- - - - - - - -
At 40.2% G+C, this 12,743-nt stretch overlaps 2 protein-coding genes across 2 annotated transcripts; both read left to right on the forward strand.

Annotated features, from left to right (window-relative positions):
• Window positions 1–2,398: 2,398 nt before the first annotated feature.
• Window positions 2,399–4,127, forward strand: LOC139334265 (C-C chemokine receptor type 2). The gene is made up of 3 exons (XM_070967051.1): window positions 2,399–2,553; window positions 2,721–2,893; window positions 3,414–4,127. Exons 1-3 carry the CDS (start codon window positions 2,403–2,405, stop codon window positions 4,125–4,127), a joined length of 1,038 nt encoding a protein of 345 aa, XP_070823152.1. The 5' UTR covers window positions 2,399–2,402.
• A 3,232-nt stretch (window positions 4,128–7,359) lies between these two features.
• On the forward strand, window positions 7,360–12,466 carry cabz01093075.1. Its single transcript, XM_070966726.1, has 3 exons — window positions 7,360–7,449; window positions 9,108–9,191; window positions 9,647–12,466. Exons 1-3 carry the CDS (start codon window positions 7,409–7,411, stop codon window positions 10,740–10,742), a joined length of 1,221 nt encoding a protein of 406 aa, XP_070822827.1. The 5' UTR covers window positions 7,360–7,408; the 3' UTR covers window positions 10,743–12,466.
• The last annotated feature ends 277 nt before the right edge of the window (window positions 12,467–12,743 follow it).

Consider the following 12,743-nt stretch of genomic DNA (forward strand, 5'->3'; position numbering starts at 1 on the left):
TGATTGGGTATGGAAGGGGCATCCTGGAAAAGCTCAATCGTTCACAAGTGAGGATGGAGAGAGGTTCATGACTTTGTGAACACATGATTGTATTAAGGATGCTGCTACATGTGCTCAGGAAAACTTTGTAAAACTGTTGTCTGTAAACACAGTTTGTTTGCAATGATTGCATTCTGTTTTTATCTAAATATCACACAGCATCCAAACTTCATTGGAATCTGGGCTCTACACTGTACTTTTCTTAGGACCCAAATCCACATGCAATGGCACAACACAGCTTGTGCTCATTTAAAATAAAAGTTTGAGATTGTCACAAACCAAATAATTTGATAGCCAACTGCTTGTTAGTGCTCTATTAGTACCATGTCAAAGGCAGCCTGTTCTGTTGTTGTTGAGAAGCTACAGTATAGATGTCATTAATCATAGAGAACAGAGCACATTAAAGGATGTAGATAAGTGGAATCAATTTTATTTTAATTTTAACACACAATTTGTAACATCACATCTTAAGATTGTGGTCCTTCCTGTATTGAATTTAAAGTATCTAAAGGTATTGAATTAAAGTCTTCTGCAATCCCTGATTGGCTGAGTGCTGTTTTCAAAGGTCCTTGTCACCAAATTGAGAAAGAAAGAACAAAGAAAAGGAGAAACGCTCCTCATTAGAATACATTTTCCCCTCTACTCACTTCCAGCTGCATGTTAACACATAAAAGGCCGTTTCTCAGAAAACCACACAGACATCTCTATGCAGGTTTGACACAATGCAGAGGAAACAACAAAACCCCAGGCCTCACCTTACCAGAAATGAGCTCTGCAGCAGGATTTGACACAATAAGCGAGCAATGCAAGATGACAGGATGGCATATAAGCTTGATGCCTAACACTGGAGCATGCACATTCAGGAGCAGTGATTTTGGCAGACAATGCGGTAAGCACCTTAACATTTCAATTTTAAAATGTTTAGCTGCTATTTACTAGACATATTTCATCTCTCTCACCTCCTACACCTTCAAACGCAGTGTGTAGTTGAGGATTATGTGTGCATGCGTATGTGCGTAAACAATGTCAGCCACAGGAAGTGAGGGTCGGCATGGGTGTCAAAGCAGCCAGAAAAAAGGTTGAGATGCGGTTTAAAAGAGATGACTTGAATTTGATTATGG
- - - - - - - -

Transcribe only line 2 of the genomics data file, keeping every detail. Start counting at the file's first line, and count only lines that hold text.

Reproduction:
Annotated features, from left to right (window-relative positions):